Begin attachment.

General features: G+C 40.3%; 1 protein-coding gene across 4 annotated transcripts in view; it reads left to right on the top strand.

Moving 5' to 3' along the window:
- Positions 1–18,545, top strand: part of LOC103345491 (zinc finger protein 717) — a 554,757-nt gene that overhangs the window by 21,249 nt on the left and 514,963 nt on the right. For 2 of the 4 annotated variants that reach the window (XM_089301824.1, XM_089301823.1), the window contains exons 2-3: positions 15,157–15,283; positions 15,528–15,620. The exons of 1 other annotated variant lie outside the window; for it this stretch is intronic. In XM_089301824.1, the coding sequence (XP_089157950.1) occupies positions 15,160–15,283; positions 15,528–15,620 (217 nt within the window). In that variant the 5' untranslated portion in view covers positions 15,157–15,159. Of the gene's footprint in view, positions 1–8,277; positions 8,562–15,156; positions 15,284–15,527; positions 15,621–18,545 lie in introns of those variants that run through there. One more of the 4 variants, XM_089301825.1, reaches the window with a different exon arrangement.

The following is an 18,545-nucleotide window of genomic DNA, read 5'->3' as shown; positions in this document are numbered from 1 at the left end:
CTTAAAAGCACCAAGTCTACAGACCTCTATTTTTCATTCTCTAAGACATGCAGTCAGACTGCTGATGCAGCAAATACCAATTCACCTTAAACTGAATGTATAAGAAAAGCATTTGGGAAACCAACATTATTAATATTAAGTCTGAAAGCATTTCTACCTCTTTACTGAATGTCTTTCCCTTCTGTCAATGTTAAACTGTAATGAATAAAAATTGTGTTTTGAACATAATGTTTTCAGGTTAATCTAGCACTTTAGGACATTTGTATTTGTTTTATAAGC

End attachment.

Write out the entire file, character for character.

General features: G+C 40.3%; 1 protein-coding gene across 4 annotated transcripts in view; it reads left to right on the top strand.

Moving 5' to 3' along the window:
- Positions 1–18,545, top strand: part of LOC103345491 (zinc finger protein 717) — a 554,757-nt gene that overhangs the window by 21,249 nt on the left and 514,963 nt on the right. For 2 of the 4 annotated variants that reach the window (XM_089301824.1, XM_089301823.1), the window contains exons 2-3: positions 15,157–15,283; positions 15,528–15,620. The exons of 1 other annotated variant lie outside the window; for it this stretch is intronic. In XM_089301824.1, the coding sequence (XP_089157950.1) occupies positions 15,160–15,283; positions 15,528–15,620 (217 nt within the window). In that variant the 5' untranslated portion in view covers positions 15,157–15,159. Of the gene's footprint in view, positions 1–8,277; positions 8,562–15,156; positions 15,284–15,527; positions 15,621–18,545 lie in introns of those variants that run through there. One more of the 4 variants, XM_089301825.1, reaches the window with a different exon arrangement.

The following is an 18,545-nucleotide window of genomic DNA, read 5'->3' as shown; positions in this document are numbered from 1 at the left end:
CTTAAAAGCACCAAGTCTACAGACCTCTATTTTTCATTCTCTAAGACATGCAGTCAGACTGCTGATGCAGCAAATACCAATTCACCTTAAACTGAATGTATAAGAAAAGCATTTGGGAAACCAACATTATTAATATTAAGTCTGAAAGCATTTCTACCTCTTTACTGAATGTCTTTCCCTTCTGTCAATGTTAAACTGTAATGAATAAAAATTGTGTTTTGAACATAATGTTTTCAGGTTAATCTAGCACTTTAGGACATTTGTATTTGTTTTATAAGC